People with diabetes can have nerve problems. This is called diabetic neuropathy.
Diabetic neuropathy happens when you have high blood sugar levels over a long time. This causes damage to the nerves that go to your legs, arms, digestive tract, heart, and bladder.
The nerve damage can cause many different problems in your body.
Tingling or burning in the arms and legs may be an early sign of nerve damage. These feelings often start in your toes and feet. You may have deep pain. This often happens in the feet and legs.
Nerve damage may cause you to lose feeling in your legs and arms. Because of this, you may:
Not notice when you step on something sharp
Not know you have a blister or small wound
Not notice when you touch something too hot or too cold
People with diabetes may have problems digesting food. These problems can make your diabetes harder to control. Symptoms of this problem are:
Feeling full after eating only a small amount of food
Heartburn and bloating
Nausea, constipation, or diarrhea
Throwing up undigested food several hours after a meal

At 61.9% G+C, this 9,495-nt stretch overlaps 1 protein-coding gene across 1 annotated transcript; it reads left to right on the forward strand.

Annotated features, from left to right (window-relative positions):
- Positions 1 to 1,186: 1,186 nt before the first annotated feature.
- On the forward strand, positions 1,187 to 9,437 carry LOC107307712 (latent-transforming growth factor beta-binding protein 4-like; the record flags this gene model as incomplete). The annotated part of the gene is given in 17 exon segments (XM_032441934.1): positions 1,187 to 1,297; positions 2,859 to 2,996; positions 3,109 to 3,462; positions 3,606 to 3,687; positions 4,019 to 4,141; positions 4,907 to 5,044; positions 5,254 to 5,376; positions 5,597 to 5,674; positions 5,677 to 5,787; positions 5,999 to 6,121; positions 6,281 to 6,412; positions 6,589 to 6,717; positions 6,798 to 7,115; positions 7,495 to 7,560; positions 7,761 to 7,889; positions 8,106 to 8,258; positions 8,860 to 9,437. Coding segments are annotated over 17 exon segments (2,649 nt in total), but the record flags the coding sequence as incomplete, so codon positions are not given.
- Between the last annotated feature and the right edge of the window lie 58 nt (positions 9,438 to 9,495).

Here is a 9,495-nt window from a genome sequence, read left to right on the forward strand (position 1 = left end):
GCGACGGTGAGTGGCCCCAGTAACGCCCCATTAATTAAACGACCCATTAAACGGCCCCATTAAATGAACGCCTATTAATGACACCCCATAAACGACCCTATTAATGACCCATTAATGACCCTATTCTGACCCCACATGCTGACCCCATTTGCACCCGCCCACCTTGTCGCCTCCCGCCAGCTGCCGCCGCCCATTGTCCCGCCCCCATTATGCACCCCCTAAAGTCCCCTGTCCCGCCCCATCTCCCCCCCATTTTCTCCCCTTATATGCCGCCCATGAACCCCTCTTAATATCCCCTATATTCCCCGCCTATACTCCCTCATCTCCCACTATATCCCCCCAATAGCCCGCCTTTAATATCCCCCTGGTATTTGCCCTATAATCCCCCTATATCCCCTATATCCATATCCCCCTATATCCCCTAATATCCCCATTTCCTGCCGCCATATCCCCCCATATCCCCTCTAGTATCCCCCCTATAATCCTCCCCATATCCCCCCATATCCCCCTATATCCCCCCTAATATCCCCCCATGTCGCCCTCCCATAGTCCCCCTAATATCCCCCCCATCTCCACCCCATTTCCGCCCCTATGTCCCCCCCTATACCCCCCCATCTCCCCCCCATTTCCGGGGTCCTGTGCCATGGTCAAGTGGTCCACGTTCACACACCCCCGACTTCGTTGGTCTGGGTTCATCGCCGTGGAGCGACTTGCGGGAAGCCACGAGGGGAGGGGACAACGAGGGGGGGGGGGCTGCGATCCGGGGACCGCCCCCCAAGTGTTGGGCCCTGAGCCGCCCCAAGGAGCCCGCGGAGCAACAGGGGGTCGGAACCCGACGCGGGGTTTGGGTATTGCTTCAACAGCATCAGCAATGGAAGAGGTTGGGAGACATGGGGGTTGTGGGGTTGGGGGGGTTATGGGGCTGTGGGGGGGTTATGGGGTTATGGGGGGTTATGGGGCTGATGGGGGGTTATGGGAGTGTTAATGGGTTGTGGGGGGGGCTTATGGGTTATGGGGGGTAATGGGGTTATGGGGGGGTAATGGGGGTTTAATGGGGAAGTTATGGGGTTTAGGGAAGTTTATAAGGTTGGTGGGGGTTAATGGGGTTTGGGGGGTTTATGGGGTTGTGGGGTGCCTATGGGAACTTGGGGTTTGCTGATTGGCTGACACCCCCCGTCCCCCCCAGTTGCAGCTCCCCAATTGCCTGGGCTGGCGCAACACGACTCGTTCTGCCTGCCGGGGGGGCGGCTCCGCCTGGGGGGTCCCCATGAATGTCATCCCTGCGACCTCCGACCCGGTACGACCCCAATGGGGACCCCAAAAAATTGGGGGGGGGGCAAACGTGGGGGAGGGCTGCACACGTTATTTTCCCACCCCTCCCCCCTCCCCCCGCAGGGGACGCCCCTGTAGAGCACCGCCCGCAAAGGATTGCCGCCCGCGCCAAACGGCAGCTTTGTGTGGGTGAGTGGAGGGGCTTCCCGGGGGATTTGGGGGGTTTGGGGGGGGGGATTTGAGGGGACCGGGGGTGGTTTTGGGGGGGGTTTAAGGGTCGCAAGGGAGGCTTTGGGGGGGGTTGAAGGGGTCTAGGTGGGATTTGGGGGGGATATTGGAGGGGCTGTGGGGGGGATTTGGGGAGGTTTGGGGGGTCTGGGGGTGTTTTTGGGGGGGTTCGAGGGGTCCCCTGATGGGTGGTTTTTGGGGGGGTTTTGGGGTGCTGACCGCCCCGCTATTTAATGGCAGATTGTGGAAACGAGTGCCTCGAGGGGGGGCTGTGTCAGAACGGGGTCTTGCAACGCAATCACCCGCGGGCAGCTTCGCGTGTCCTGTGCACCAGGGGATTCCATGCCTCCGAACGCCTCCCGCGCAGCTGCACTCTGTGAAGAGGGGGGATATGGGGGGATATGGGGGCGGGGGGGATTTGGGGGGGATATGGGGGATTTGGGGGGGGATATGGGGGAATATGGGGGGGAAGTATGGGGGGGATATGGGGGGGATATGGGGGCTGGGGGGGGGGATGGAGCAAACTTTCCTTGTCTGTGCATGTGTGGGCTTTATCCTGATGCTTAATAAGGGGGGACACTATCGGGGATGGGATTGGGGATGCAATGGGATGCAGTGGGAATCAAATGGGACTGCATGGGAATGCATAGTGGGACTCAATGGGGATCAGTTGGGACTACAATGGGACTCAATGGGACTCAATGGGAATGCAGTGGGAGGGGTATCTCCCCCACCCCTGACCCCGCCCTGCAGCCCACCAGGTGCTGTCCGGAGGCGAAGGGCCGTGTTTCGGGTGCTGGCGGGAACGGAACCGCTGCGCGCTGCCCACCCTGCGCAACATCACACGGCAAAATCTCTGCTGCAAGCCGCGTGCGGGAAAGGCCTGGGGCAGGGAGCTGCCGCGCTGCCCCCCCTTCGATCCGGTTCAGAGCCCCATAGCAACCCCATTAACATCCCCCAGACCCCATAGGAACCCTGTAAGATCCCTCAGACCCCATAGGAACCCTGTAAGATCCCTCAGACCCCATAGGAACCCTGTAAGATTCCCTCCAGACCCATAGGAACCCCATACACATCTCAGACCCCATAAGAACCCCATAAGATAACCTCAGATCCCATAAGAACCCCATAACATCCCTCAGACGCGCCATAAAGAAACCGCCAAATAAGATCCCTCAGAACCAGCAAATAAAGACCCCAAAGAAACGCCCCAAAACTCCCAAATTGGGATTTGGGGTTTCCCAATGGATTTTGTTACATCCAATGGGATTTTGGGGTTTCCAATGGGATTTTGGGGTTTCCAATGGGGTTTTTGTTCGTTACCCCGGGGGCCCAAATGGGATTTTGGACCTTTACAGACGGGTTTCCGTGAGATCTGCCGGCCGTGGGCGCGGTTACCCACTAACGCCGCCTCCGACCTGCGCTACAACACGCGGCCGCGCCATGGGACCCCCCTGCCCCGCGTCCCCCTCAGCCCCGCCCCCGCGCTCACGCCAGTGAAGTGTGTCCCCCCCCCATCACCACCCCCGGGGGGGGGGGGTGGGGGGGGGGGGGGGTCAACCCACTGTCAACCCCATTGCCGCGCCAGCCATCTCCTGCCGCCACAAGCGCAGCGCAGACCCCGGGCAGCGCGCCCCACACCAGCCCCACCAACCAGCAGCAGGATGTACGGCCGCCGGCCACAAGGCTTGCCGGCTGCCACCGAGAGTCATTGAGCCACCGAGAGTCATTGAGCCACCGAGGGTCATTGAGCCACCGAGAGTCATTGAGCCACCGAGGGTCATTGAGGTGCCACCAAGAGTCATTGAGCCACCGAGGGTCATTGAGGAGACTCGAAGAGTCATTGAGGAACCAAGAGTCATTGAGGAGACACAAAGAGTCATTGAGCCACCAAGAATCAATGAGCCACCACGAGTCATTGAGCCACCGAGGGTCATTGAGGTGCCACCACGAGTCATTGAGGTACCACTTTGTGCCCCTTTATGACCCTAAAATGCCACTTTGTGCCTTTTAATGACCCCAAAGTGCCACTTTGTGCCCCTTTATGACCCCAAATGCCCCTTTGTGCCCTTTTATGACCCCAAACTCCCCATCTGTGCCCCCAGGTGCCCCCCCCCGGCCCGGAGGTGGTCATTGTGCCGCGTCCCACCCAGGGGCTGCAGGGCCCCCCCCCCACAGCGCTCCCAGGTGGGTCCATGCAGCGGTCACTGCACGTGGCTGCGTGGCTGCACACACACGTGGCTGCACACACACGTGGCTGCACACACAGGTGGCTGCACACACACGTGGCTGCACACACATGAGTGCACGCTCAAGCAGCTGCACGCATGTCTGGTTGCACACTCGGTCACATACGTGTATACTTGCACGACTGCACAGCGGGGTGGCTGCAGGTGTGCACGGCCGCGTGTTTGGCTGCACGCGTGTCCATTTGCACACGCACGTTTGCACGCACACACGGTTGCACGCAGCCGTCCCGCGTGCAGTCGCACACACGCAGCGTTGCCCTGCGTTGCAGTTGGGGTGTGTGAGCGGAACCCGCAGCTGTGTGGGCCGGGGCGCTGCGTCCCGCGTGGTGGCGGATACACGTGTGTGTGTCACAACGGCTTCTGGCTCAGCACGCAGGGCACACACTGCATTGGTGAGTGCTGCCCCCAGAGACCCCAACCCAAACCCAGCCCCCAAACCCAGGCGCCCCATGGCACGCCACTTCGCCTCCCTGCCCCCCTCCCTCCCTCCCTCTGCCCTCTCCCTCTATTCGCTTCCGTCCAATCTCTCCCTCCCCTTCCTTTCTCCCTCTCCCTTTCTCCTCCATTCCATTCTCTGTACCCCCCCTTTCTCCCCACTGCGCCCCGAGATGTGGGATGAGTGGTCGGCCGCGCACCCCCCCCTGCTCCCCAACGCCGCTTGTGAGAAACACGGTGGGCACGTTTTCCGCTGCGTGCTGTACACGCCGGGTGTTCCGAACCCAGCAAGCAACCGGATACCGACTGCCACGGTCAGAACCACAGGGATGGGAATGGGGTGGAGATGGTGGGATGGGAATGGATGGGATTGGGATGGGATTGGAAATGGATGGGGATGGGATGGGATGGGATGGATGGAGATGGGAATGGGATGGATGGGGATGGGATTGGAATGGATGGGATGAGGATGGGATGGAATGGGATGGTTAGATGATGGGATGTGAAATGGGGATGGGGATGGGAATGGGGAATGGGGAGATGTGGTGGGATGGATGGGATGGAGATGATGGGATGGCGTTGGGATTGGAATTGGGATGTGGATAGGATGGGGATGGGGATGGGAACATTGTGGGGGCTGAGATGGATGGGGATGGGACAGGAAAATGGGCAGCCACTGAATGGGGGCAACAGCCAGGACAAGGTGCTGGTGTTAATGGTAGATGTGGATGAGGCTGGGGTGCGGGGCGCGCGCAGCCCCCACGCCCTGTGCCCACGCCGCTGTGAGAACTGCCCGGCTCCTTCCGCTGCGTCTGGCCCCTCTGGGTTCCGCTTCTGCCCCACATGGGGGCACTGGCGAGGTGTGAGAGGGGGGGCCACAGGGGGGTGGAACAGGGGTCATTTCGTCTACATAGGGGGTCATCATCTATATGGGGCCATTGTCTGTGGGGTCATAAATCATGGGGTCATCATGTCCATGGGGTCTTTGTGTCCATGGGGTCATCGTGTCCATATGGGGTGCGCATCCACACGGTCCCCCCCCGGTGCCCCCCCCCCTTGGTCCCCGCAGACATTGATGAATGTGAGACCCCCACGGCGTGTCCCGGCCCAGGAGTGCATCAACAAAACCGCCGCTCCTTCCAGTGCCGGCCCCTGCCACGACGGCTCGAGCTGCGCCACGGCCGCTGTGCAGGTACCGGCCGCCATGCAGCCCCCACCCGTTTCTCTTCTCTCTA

Heart-related problems may include:
Light-headedness, or even fainting, when sitting or standing up
Rapid heart rate
Neuropathy may "hide" angina. This is the warning chest pain for heart disease and heart attack. People with diabetes should learn other warning signs of a heart attack. They are sudden fatigue, sweating, shortness of breath, nausea, and vomiting.
Other symptoms of nerve damage are:
Sexual problems. Men may have problems with erections. Women may have trouble with vaginal dryness or orgasm.
Have a careful foot examination when you see your health care provider. These exams can find small infections. They can also keep foot injuries from getting worse.
American Diabetes Association. Standards of medical care in diabetes -- 2013. Diabetes Care. 2013;36 Suppl 1:S11-S66.
Brownlee M, Aiello LP, Cooper ME, et al. Complications of diabetes mellitus. In: Mehmed S, Polonsky KS, Larsen PR, Kronenberg HM, eds. Williams Textbook of Endocrinology. 12th ed. Phildelphia, PA: Elsevier Saunders; 2011:chap 33.
Nancy J. Rennert, MD, Chief of Endocrinology & Diabetes, Norwalk Hospital, Associate Clinical Professor of Medicine, Yale University School of Medicine, New Haven, CT. Review provided by VeriMed Healthcare Network. Also reviewed by A.D.A.M. Health Solutions, Ebix, Inc., Editorial Team: David Zieve, MD, MHA, David R. Eltz, Stephanie Slon, and Nissi Wang.